Turkey isgoing to apply the education reform passed by the government in March in the approaching school year, but educators and parents think that the Ministry of Education hasn’t taken adequate measurements to lay the essential groundwork for a smooth transition.
The reform, referred to as 4+4+4 — 4 years of primary, middle and high school — lowers the school beginning age to 60 months plus, from a previous 72 months plus. This is anticipated to stimulate a score of troubles, as the number of children beginning school this year might be double the figure in a normal year. Educators’ unions and parents have highlighted the deficiency of facilities to accommodate the surge in students.
The education reform of the Justice and Development Party (AK Party) has demonstrated controversial. Critics debate that the government is trying to de-secularize Turkey’s education system by letting imam-hatip schools, with their religious course of study, to open middle schools. Previously, Turkish children would have 8 years of primary education abided by high school. The government tells it’s applying the traditional and universally accepted standard of three schools before university. Critics accuse the government of acting out of revenge against the Feb. 28, 1997 military intercession, which saw the closing down of imam-hatip middle schools. Indeed, some schools have complained of being turned into imam-hatip schools against the will of teachers and parents.
The principal of an İstanbul school, who asked not to be named as public officials are not authoritative to talk to the press, told that in a normal school year they’ve enrollments of 220 first graders (30 to 35 students per classroom). “Til now we have 350 affirmed students,” he told, which brings the number of students in the school, which has seven first-year classes, to 50 students. “All the same, that’s not all,” he noted. As the new system allows the optional enrollment of children between 60 and 66 months based on parental permission, 150 applications are pending. “We told families that their children are too young, that they shouldn’t rush, but nobody has changed their mind so far.”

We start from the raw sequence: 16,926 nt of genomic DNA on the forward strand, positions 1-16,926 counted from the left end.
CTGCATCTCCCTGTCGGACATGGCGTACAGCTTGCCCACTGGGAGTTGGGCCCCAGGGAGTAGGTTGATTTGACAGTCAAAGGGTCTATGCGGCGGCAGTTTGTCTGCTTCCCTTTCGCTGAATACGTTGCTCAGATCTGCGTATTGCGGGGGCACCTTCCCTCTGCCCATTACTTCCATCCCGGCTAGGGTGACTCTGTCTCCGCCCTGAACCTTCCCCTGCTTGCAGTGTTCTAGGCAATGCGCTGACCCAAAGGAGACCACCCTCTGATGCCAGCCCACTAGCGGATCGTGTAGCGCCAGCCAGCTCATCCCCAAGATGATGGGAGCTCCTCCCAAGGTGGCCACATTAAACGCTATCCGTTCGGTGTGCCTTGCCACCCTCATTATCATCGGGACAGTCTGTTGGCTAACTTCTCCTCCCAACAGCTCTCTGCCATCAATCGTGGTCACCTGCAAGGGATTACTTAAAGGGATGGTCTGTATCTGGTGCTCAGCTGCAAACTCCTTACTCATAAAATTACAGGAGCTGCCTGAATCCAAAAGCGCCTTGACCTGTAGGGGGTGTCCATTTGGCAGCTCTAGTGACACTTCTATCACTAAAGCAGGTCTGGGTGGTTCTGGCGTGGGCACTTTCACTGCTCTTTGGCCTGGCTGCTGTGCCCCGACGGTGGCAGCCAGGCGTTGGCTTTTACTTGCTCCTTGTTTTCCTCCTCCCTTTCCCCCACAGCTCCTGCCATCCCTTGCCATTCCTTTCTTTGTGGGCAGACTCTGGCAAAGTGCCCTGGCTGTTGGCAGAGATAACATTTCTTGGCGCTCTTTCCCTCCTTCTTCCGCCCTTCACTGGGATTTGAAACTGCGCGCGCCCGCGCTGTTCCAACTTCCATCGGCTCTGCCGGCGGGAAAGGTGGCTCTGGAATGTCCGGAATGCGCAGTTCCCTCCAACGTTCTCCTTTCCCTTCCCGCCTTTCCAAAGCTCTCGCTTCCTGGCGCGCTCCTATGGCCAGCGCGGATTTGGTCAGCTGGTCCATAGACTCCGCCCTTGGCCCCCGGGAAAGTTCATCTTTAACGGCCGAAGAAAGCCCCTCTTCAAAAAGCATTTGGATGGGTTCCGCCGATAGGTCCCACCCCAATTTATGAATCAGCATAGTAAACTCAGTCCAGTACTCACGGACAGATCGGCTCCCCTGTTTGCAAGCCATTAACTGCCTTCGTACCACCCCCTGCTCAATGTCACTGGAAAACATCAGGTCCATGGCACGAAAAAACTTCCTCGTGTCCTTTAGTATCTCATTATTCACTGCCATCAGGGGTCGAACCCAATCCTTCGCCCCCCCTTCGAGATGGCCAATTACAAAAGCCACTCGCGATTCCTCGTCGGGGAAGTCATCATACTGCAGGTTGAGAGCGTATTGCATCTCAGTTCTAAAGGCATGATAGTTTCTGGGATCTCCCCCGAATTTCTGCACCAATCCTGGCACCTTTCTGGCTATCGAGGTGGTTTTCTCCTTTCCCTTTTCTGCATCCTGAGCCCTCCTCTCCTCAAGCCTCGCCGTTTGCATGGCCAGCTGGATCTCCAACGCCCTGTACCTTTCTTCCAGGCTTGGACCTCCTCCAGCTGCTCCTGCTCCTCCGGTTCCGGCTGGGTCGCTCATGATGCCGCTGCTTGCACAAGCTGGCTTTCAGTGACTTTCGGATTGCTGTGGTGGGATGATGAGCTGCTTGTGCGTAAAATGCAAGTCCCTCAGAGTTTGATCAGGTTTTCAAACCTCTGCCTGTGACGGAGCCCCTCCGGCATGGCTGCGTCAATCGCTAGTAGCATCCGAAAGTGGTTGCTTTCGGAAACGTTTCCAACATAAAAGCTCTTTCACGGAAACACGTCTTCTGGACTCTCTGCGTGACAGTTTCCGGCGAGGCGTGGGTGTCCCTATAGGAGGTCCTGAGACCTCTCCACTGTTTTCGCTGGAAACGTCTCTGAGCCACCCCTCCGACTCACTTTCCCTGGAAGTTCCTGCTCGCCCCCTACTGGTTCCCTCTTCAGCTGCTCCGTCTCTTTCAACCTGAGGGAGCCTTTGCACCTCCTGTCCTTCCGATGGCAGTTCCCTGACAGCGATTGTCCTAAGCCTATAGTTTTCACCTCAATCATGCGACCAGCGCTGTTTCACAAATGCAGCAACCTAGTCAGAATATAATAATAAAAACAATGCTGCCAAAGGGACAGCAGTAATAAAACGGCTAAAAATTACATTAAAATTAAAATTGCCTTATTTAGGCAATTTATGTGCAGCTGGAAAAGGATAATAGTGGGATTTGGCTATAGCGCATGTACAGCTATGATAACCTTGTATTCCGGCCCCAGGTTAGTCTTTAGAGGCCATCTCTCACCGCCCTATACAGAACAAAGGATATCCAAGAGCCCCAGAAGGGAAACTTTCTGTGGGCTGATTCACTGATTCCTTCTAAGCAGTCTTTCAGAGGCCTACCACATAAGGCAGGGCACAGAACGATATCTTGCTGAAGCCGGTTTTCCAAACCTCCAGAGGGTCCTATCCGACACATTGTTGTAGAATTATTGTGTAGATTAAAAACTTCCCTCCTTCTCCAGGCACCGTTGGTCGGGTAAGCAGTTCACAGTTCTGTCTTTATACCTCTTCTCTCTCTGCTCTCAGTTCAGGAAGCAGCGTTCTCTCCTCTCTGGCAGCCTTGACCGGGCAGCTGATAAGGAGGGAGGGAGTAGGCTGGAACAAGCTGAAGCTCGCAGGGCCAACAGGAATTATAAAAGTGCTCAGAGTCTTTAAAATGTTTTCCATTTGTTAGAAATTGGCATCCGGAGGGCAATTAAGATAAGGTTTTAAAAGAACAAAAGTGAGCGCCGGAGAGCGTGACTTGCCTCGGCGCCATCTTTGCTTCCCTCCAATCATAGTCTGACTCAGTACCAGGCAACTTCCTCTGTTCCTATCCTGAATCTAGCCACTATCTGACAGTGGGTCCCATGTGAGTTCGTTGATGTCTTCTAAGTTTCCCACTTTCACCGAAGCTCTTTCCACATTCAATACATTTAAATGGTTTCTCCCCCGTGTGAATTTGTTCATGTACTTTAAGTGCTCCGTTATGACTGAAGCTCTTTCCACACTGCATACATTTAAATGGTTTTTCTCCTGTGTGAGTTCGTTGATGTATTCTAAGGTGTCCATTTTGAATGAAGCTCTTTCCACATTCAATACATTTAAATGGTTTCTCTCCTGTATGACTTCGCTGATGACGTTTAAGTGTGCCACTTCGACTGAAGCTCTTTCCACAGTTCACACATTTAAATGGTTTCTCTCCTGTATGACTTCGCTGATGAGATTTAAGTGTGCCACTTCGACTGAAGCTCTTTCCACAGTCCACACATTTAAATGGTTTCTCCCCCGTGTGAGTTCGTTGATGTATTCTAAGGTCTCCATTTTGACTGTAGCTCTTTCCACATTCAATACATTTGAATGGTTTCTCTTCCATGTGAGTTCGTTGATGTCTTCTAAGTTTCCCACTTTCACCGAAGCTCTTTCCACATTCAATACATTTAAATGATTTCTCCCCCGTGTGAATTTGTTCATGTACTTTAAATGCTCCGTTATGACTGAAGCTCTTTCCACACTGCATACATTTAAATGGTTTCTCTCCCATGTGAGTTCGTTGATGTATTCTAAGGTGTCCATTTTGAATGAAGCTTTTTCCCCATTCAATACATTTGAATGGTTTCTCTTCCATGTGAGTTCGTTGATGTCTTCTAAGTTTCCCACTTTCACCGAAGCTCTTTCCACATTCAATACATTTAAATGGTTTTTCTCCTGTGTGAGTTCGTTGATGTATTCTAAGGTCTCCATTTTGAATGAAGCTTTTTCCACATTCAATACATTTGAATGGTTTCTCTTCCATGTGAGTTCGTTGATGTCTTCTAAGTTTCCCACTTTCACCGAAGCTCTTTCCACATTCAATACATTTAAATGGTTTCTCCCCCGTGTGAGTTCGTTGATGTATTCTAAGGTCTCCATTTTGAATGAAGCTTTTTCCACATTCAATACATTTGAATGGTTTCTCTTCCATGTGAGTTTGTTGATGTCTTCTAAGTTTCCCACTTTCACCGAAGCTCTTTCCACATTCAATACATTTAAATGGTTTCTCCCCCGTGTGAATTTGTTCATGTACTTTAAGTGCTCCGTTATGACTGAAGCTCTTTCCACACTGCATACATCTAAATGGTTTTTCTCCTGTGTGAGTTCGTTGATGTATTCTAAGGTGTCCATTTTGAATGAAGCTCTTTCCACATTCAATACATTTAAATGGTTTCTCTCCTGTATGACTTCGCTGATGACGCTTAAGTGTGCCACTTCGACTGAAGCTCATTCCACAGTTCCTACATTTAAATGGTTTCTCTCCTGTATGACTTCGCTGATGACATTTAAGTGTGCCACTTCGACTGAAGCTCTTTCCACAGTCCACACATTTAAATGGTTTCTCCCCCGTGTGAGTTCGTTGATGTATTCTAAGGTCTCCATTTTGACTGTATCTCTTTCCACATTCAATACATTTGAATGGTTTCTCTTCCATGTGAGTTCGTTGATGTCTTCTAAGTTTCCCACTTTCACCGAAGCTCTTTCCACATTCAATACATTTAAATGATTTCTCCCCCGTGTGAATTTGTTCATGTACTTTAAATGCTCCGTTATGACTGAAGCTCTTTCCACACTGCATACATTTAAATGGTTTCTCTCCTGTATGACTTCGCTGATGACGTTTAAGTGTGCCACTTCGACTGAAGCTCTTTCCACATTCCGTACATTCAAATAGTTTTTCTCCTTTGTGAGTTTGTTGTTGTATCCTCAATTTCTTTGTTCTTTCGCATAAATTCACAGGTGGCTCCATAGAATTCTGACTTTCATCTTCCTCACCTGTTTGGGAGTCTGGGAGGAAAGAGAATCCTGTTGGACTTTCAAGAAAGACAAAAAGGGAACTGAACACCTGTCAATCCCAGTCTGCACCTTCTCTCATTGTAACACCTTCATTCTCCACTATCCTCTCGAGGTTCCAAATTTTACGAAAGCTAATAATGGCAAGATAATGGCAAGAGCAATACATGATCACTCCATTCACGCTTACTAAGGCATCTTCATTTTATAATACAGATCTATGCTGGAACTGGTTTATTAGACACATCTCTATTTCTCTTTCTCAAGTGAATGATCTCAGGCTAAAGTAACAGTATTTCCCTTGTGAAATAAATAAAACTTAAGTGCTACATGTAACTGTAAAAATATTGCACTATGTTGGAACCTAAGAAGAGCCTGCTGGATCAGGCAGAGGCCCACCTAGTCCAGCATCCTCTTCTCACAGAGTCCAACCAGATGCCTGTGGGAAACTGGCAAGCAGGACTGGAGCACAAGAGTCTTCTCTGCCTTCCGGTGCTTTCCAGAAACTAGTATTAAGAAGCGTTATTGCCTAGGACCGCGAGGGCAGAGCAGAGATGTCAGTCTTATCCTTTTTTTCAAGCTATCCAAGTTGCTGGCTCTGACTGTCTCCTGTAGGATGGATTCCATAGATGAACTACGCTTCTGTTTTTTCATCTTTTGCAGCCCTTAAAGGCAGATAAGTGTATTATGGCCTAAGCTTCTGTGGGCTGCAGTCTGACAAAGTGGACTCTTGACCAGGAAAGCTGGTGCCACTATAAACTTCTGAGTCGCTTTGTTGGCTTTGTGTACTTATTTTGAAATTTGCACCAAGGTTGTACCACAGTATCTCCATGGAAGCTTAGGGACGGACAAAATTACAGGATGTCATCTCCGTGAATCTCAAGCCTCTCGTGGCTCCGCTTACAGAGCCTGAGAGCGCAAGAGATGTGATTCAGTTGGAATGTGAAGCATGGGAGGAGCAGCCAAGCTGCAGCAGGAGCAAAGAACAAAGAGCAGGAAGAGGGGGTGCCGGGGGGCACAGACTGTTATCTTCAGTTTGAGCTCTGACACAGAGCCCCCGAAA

The school is in Esenyurt, a poor zone in İstanbul that is home to a large number of slum settlements, a place where, for most families, sending a child to school is an easy way of holding him or her off the streets. Accordingly, such families are more probable to take the choice of sending their children to school younger.
Indeed, if none of the parents in Esenyurt with children whose ages fall within the optional category for schooling decide to keep their children at home, there might be as many as seventy kids in one classroom. “We’re in a really difficult position. They’ll have to sit 3 or 4 kids in one row,” the principal told. “These children will be the guinea pig generation. Their hand muscles aren’t even developed enough to write. The curriculum is also not very clear yet. What are we supposed to do with these children? Are we going to read them story books?”
There have been reports pointing that in some schools, schoolrooms might contain as many as 80 students.
The Union of Education and Science Laborers (Eğitim Sen) recently brought out a affirmation listing troubles which are probably to rise from the reform. The union noted that first-time enrollments will increase by 75 percent this year, but that no new schoolrooms have been constructed; the first problem to be fronted by schools such as that in Esenyurt.